Tuesday, December 6, 2011

CharcutePalooza Final: Tapas

CharcutePalooza has been quite the experience.  Twelve months of brining, curing, grinding, stuffing, and smoking have come and gone.  With each challenge came a new technique or a refinement of a previous one.  These techniques opened up the door to new dishes and new flavors, though admittedly most of the composed dishes were rooted in something from my past.


Beyond the obvious things like sausage making, CharcutePalooza has drilled into me something I can utilize in and out of the kitchen: organization.  Organization doesn’t just apply to mise en place but starts the moment conceptualization begins on a new dish.  Corralling disparate ideas, flavors, and experiences and focusing them into a cohesive composed dish around a single charcuterie item each month was an exciting test of my organizational skills.  So to say I was ecstatic that the final challenge required the use of four distinct charcuterie items was an understatement.


The moment the final challenge was announced I knew wanted to do four separate Spanish-inspired tapas-sized dishes to be served as an entire meal.  After much deliberation I chose to make bacalao al pil pil, a rillettes and tortilla bocadillo, chickpeas with botifarra negra, and violet-lavender ice cream with bacon.  This selection was a result the experiences I had in Spain and the confluence and osmosis between shared ingredients as seen in the above scribbling.


The first tapa was a rillettes and tortilla bocadillo.  Tortillas (Spanish omelettes) and bocadillos (baguette-like sandwiches) are popular in Spain.  When combined, they make one of Spain's most beloved sandwiches.  One regret I have was not seeking out a quality bocadillo as the ones I had were pretty dry and bland.  To make sure I wouldn’t have that problem, I decided to lubricate my bocadillo with a nice spread of rillettes.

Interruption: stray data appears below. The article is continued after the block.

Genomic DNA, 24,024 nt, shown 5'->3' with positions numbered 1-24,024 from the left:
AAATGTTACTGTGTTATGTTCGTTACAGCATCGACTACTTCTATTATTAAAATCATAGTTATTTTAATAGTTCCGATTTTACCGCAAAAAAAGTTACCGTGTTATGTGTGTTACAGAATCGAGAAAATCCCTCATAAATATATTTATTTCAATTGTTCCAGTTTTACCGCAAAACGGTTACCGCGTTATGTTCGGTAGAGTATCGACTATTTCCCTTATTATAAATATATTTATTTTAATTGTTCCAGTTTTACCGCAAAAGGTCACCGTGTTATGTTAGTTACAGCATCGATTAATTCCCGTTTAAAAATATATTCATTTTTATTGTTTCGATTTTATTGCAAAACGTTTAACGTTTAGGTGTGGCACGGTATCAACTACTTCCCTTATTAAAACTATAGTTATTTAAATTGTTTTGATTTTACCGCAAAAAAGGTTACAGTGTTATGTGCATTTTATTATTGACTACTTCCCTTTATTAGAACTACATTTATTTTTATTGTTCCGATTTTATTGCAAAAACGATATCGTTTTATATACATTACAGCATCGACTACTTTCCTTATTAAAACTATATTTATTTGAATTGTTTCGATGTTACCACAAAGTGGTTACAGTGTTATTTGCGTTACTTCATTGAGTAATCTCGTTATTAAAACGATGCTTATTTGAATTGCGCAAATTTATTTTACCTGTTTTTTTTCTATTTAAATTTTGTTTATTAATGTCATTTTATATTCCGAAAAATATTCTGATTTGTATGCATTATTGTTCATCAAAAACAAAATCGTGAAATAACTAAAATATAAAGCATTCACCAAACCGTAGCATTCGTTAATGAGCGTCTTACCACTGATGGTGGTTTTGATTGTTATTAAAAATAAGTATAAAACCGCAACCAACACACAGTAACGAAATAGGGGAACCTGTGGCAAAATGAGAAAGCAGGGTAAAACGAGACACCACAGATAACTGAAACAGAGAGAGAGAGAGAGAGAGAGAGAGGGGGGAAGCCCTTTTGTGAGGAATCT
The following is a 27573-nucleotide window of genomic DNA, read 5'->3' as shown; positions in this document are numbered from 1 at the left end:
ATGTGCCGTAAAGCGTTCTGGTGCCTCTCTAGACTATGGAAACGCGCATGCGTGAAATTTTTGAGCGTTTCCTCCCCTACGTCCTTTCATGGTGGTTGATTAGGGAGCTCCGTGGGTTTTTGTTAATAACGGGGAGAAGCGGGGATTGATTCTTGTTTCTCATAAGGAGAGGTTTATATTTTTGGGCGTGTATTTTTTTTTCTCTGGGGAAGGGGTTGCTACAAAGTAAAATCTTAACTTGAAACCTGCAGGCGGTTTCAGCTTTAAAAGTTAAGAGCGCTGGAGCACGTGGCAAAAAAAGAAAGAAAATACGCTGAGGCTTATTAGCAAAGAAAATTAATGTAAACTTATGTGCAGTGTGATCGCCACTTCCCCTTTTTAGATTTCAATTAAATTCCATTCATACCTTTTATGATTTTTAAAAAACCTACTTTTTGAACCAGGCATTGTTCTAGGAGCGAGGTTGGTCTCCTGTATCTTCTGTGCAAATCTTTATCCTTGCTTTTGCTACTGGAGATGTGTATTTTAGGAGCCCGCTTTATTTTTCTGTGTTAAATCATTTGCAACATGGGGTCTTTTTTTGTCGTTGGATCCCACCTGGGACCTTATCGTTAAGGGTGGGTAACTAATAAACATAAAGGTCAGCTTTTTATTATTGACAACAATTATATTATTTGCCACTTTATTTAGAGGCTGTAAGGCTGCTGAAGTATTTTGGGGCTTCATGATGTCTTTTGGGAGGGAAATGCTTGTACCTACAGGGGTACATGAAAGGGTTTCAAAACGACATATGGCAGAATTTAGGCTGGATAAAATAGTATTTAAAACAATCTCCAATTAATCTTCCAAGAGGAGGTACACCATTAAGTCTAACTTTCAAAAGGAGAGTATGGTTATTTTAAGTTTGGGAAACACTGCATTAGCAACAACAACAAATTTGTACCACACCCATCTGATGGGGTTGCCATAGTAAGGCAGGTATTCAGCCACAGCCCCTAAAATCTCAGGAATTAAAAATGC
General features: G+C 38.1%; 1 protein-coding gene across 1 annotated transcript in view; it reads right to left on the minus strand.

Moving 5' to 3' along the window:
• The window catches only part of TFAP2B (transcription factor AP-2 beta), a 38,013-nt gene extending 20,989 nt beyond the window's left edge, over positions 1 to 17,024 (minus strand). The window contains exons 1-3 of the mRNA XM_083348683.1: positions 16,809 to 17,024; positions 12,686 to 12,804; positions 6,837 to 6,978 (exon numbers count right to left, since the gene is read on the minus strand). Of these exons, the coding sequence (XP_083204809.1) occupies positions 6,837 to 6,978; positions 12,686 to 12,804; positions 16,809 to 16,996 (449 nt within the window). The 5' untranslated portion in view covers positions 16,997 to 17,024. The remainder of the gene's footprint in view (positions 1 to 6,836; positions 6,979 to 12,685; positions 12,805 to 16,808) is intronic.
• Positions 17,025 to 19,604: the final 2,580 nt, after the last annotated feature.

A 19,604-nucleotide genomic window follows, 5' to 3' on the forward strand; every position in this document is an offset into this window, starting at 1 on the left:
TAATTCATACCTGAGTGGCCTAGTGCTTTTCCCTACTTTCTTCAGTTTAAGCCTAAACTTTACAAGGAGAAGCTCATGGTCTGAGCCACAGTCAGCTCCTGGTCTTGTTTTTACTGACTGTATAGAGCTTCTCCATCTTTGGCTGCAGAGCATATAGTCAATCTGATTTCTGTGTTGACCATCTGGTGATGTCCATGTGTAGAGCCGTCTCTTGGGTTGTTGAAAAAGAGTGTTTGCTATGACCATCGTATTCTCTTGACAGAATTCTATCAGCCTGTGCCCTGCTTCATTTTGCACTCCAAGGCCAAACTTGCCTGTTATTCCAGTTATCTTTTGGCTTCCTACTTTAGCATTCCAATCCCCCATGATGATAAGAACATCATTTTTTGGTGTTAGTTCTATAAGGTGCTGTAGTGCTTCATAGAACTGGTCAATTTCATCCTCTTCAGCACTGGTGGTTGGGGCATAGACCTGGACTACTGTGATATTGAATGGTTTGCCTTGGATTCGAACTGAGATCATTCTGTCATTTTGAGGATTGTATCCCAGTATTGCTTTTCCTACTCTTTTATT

The fat and meat from the rillettes also added richness to the bocadillo which would normally be provided by the egg yolks in the tortilla.  However, this was an egg white tortilla.  Early in the planning stages I realized I would have a lot of unused egg whites as a result of making the ice cream.  At that point, I decided to make my tortilla an egg white tortilla from the orphaned egg whites.


Having imagined my rillettes potentially turning about to be no more than glorified pulled pork, I was a bit skeptical at first.  However, the rillettes came out surprisingly spreadable and not stringy at all.  Cooking the pork in a veal-pork stock contributed a lot to the flavor.  From that stock, I was able to use the cooked meat from the veal bones and pork necks in the rillettes itself.


Due to a lack of Spanish bakeries in my vicinity and also due to my unconditional love for shoti, I chose to use a toasted piece of shoti for the bread.  It’s crispy exterior and chewy interior made it a great great vessel for the rillettes and tortilla.


The second tapa was bacalao al pil pil: salt cod pil pil style.  Bacalao is king in Spain, and one of the most traditional preparations is the Basque pil pil style.


Salting the cod to make the bacalao was step one.  My fridge was quickly taken over by the smell of dried fish despite putting two boxes of baking soda next to it.